Fabriccio Doppler-Based Touchless Sensor Brings Flexible Gesture Sensing to Interactive Fabrics
Using loop antennas crafted on an embroidery machine and a modified Doppler sensor board, soft fabrics can get gesture sensing smarts.
Researchers at Dartmouth College, Beihang University, Shanghai Jiao Tong University, Wuhan University, and Microsoft Research have published a paper detailing a touch-free, gesture sensing technique for fabric-based wearables: Fabriccio.
"We present Fabriccio, a touchless gesture sensing technique developed for interactive fabrics using Doppler motion sensing," reads the abstract to the team's paper. "Our prototype was developed using a pair of loop antennas (one for transmitting and the other for receiving), made of conductive thread that was sewn onto a fabric substrate. The antenna type, configuration, transmission lines, and operating frequency were carefully chosen to balance the complexity of the fabrication process and the sensitivity of our system for touchless hand gestures, performed at a 10cm distance."
The loop antennas — chosen from a shortlist of four possible designs — measure just 9mm in diameter and are spaced 15mm apart. These antennas, plus the electrical connectivity to complete the circuit, are manufactured using Liberator 40 silver-coated Vectran thread — again picked from a shortlist of four possibles ranging from thin stainless steel to smooth conductive thread — stitched using an unmodified embroidery machine.
The electronics are made up of a customised sensing board split into two parts: A modified HB100 Doppler Radar Motion Detector forms the sensor half, while modified Adafruit Bluefruit LE Micro development board handles data collection and transmission to a remote laptop for data processing via the Random Forest machine learning algorithm.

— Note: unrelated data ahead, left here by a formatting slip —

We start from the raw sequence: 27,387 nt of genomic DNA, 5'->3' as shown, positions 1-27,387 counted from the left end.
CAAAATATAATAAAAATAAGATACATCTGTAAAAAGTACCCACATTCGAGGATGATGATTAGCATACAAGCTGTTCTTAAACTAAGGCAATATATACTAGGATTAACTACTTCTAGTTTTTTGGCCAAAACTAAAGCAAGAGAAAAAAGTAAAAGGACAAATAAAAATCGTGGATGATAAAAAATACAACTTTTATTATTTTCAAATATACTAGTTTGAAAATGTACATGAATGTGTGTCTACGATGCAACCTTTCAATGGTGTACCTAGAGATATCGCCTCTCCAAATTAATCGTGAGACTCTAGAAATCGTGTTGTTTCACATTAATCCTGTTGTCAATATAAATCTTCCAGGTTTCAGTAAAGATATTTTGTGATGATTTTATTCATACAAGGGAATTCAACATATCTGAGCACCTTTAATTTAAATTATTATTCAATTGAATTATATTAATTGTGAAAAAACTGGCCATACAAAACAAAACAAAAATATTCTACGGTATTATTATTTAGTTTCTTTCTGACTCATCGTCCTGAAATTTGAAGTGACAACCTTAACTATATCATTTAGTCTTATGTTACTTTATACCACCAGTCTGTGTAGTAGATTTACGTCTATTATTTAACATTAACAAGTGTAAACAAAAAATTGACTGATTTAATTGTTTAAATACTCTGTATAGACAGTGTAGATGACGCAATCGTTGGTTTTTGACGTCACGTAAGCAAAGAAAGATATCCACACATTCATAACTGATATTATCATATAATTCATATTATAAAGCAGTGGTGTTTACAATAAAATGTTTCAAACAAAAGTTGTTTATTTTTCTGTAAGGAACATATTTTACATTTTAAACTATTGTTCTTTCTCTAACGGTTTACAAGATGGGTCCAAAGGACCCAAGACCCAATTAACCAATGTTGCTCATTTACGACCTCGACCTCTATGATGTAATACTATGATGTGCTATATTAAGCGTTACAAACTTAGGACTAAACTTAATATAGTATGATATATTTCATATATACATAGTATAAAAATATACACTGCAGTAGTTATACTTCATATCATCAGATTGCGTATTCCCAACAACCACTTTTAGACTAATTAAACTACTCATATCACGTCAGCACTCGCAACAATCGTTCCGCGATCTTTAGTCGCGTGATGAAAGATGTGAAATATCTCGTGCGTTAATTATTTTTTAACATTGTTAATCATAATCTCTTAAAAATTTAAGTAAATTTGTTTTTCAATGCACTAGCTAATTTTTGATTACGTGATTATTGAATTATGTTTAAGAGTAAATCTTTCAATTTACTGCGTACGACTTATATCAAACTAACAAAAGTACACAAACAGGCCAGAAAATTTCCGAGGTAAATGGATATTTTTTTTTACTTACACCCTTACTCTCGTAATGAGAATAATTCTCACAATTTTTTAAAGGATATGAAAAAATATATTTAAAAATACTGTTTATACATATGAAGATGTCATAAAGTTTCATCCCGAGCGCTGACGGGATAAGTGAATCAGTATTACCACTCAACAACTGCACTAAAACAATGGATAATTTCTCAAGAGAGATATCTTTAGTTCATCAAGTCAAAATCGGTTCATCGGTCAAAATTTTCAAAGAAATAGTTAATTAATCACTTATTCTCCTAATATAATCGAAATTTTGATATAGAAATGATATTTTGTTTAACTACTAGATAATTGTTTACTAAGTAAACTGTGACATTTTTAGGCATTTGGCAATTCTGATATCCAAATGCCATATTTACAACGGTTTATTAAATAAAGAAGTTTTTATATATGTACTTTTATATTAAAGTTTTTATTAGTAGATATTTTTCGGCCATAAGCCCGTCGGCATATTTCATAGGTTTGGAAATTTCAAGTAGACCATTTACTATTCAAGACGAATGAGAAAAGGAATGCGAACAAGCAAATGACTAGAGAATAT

The team built and tested a series of prototypes based on the technology, using a 10-participant cohort to attempt a total of 11 touchless and one touch-based gestures on fabric systems including interactive furniture, interactive clothing, and "soft things" like a backpack with integrated controls for a smartphone and interactive children's toys.
"We demonstrate that our system can achieve a 92.8 percent cross-validation accuracy and 85.2 percent cross-session accuracy in a user study with 10 participants and 11 touchless gestures as well as 1 touch gesture," the team concludes. "For the subset of seven gestures, the cross-user accuracy can reach 87.6 percent.
"Our technique provides a useful addition to existing sensing techniques for user input on soft fabrics, primarily based on touch and deformation. This enables a new set of applications on everyday objects that are covered or made of interactive fabrics. We believe our technique may serve as important groundwork for integrating the gestural input into the soft objects in people’s daily life."
The paper, presented as part of the ACM CHI Conference on Human Factors in Computing Systems (CHI'20), is available under open access terms via Microsoft Research.